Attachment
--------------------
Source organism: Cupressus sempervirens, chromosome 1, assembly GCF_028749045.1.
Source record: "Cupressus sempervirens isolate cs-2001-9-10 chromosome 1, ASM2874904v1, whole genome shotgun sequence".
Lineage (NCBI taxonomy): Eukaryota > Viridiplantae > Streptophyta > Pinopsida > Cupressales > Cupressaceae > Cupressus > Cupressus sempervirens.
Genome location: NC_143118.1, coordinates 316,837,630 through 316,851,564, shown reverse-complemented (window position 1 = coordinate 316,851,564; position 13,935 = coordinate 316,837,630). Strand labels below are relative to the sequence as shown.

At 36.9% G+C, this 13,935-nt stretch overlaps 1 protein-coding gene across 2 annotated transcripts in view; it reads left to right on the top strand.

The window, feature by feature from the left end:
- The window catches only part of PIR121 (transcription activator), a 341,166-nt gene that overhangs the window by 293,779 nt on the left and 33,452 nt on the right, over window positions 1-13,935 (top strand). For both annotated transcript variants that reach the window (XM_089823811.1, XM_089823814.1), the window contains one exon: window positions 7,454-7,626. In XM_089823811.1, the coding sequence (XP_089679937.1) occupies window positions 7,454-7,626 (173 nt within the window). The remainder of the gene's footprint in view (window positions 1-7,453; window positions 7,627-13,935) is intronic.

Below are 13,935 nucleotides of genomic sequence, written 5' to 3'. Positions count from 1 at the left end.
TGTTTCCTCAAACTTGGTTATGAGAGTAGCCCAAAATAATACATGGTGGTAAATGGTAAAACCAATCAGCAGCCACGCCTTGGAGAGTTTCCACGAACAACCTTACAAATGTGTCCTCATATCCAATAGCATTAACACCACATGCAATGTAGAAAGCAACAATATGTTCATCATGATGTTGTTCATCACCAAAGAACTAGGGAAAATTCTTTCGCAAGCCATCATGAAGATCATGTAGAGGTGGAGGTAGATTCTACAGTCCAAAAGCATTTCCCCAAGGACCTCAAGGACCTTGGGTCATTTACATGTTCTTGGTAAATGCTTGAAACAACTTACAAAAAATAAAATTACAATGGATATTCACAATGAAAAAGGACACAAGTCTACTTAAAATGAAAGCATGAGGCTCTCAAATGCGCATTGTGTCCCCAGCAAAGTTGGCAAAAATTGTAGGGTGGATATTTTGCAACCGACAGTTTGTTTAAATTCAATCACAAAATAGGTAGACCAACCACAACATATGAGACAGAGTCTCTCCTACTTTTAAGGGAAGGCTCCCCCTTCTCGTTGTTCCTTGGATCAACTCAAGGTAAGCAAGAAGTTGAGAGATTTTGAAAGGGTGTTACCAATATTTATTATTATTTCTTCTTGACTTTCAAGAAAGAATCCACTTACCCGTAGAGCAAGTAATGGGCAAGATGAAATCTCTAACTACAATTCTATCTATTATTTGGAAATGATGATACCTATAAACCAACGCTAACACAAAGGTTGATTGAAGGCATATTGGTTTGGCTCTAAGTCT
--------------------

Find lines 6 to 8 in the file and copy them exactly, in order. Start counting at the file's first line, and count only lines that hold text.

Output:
The window, feature by feature from the left end:
- The window catches only part of PIR121 (transcription activator), a 341,166-nt gene that overhangs the window by 293,779 nt on the left and 33,452 nt on the right, over window positions 1-13,935 (top strand). For both annotated transcript variants that reach the window (XM_089823811.1, XM_089823814.1), the window contains one exon: window positions 7,454-7,626. In XM_089823811.1, the coding sequence (XP_089679937.1) occupies window positions 7,454-7,626 (173 nt within the window). The remainder of the gene's footprint in view (window positions 1-7,453; window positions 7,627-13,935) is intronic.

Below are 13,935 nucleotides of genomic sequence, written 5' to 3'. Positions count from 1 at the left end.